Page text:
That was fast. In this #MeToo moment, feminism has been coopted by both people who don’t understand it and by people who oppose it. Worse: it’s now being used against people who are feminists and allies.
The most recent example comes from Mike Cernovich, the alt-right conspiracy theorist who led the way on the Pizzagate hoax that claimed senior Democrats were involved in a child abuse ring in the basement of a Washington DC restaurant. That whole ruckus should’ve given MSNBC pause when he went after one of their regulars.
Cernovich recently orchestrated a campaign to pressure MSNBC to fire contributor Sam Seder over a joke he made in a 2009 tweet. The network did fire him – only to then rehire him after a backlash against their decision.
If you have ever been exposed to jokes before, you’d know the tweet was sarcastic. It mocked people whose defense of Roman Polanski from child rape accusations rested on the fact that he was a ‘great artist’. It was an anti-rapist rape joke, like the kind that Amy Poehler, Tina Fey, Amy Schumer and even Jay Leno later told about Bill Cosby.
We’re now at the point where people are being canned for jokes, by people who don’t get the jokes, don’t get feminism, don’t get that maybe there should be some proportion in this thing, and don’t get that right-wing men with a public record of misogyny might not be your best guides through all this.
Even if Seder’s joke was bad and made in the wrong spirit (which, just to be clear, it wasn’t), if we’re going to fire everyone who has made a non-feminist remark we’re pretty much going to clear all the offices everywhere of almost every man and quite a few women.
That’s why people who’ve been thinking about gender politics and women’s rights should be in charge of this moment. We need to be led through this by people who’ve experienced harassment and denigration and discrediting. People who’ve spent years listening to others and who have been thinking about the dynamics, ethics and consequences of these things before.
This should be a moment when powerful men and the women who’ve protected them say: ‘hey, when we were in charge it didn’t go that well, maybe we should learn to doubt ourselves, and our judgment, maybe we shouldn’t make snap decisions based on our brand-new interest in women as human beings possessed of inalienable rights.’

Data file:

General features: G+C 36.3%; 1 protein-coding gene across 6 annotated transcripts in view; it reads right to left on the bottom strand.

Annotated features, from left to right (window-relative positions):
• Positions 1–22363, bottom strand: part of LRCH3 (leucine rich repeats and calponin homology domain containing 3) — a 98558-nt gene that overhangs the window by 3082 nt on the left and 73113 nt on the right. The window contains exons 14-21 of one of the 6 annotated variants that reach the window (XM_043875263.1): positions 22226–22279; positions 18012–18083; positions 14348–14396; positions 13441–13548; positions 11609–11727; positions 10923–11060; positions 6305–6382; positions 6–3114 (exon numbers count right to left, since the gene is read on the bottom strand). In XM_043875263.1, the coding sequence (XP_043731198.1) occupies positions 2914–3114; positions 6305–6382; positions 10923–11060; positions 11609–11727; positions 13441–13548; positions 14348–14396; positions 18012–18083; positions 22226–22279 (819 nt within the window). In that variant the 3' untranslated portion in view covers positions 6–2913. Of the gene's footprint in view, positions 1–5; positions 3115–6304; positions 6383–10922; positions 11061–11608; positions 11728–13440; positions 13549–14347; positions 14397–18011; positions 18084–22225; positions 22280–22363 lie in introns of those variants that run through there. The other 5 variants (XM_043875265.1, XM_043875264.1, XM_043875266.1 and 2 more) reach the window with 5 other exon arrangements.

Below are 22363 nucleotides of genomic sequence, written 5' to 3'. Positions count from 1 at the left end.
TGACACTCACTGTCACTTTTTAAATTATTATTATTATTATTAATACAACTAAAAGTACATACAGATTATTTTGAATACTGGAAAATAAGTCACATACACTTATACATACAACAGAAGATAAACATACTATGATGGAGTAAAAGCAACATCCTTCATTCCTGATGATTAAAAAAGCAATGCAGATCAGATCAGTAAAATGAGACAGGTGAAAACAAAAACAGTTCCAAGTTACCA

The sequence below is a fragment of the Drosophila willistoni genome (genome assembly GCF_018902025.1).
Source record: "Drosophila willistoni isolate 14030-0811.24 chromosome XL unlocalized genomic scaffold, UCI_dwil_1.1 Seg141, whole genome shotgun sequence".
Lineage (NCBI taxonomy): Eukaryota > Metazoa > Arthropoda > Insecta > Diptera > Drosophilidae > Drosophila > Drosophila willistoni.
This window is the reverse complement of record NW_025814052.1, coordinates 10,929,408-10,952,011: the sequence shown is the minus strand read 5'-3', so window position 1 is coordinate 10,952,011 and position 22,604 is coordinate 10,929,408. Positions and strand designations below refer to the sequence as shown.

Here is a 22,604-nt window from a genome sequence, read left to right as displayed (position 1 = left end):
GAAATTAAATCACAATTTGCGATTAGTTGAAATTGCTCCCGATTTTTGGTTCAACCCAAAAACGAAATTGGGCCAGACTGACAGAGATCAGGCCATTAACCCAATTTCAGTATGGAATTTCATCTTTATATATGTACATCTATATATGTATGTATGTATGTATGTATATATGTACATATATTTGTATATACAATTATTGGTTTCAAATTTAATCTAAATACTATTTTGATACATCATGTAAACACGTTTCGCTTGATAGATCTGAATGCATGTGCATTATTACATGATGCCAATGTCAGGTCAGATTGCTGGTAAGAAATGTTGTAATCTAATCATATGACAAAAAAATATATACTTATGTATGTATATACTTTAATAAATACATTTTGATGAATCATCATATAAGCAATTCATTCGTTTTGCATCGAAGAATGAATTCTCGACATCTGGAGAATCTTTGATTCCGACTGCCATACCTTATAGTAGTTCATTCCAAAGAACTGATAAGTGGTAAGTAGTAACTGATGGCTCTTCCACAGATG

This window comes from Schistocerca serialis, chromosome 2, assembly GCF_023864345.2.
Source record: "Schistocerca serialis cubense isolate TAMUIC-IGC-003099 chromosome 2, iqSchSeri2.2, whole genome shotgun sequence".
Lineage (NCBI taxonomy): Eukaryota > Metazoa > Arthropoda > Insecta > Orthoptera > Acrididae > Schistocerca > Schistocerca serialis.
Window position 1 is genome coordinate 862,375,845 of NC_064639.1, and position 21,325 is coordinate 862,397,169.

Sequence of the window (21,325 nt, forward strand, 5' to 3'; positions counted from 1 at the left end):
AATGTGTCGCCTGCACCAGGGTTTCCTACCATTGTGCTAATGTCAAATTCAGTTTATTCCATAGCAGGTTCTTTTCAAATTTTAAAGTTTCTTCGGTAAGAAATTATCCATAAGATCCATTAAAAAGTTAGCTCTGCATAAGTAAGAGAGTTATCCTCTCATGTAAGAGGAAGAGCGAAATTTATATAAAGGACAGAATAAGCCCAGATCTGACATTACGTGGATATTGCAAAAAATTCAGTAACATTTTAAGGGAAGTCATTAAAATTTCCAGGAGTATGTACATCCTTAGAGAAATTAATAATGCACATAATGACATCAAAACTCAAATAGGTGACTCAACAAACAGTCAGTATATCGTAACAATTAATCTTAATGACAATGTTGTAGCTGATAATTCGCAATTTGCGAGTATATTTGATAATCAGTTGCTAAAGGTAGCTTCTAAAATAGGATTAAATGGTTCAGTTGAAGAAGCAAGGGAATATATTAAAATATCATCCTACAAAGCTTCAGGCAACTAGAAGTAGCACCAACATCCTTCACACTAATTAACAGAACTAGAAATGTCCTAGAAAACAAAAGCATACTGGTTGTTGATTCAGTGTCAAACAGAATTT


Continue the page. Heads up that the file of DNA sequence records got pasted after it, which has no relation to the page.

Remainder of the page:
But instead they’re just finding new grounds to be in charge and to adjudicate all this.
Consider the experience of writer Ijeoma Oluo, who last week said that USA Today asked her to write a piece arguing a feminist position against due process.
She says an editor there told her, “[…] They want a piece that says that you don’t believe in due process and that if a few innocent men lose their jobs it’s worth it to protect women. Is that something you can do?”
They were asking her to say feminists are happy to harm individual men for the good of the cause, and not interested in distinguishing innocence from guilt. She refused. That’s not who she is and not who feminists are.
The slogan “believe women” arose because women have often been assumed from the outset to be crazy, mendacious, manipulative and anything but honest when they charge men of sexual crimes. That’s why their claims are often dismissed out of hand rather than investigated.
The slogan doesn’t mean don’t investigate the claims. An accusation pits two claimants against each other, an accuser and, usually, a person who claims they’re not guilty of what they’re accused of. Both deserve due process.